MC: I am actually an Original Series girl. I always saw it growing up and identified with Spock and being an outsider. I always loved those characters, like Spock and Data, who are not necessarily human, but they are reaching for their humanity and trying to find it. I got back into Star Trek when I saw Enterprise in college when it was first premiering. I thought, “Wow, this doesn’t look anything like the Star Trek I grew up on. This is interesting. This is modern." I liked that things didn’t necessarily work on the ship and they were just figuring it out. And, of course, the guys were easy on the eyes. So, that didn’t hurt.
Going back to the characters I identify with, I love Seven of Nine. She gets a lot of crap for being the hot chick in the cat suit, but she was a well-developed character. She had a lot of great moments, especially with the EMH, him teaching her how to be a human, which was kind of a funny proposition; this hologram, this technology teaching this half-Borg woman how to be human and how to feel emotion.
OTF: There is a lot of scholarship written about Seven of Nine. Who do you think are the characters with the most feminist agency, the literary term for a woman having their ability to shape her own fate?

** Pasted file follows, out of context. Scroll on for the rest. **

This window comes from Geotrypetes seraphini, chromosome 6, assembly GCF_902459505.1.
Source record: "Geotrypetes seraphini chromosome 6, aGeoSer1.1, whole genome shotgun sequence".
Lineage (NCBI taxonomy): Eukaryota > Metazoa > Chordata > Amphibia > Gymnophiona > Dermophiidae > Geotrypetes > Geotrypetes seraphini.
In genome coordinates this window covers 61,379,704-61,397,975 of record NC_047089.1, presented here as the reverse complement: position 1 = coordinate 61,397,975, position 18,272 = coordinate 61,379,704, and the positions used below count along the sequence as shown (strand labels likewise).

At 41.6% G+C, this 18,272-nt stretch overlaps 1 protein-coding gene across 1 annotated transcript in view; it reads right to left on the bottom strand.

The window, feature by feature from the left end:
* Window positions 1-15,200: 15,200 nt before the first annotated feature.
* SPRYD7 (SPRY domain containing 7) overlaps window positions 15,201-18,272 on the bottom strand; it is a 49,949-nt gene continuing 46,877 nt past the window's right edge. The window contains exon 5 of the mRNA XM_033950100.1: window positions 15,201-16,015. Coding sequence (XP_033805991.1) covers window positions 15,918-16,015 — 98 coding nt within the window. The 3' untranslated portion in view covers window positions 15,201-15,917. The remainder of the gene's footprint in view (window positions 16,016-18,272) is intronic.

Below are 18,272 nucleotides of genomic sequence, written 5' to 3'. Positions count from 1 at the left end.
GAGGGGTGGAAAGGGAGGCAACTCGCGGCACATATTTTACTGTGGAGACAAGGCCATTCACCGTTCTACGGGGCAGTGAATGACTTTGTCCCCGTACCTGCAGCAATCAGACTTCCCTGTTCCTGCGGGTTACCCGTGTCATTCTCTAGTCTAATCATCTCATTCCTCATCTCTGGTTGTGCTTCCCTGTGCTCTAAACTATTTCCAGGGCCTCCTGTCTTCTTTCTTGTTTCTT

MC: I love Janeway. She’s a character that balances power and strength with nurturing spirit and love of her crew. She has so much pressure to uphold the Prime Directive, but at the same time, their lost and trapped alone and there’s so much pressure on her. I think she does it beautifully, but I think she gets a lot of crap as well from other fans who aren’t into Voyager. And in the Original Series, it’s interesting since that was my first foray into Star Trek. Number 1, played by Majel in that first pilot – she was so commanding. She was the most intelligent mind on the ship; she was definitely an equal. To think that she went from that to Nurse Chapel, which is a very traditional role, and she had this crush on Spock. But at the same time, I feel like Roddenberry stuck it to the man by making her the voice of the computer, and therefore the voice of the series.
OTF: So let’s talk a little about Glue Guns and Phasers. I see you have some upcoming projects and things you’re looking forward to.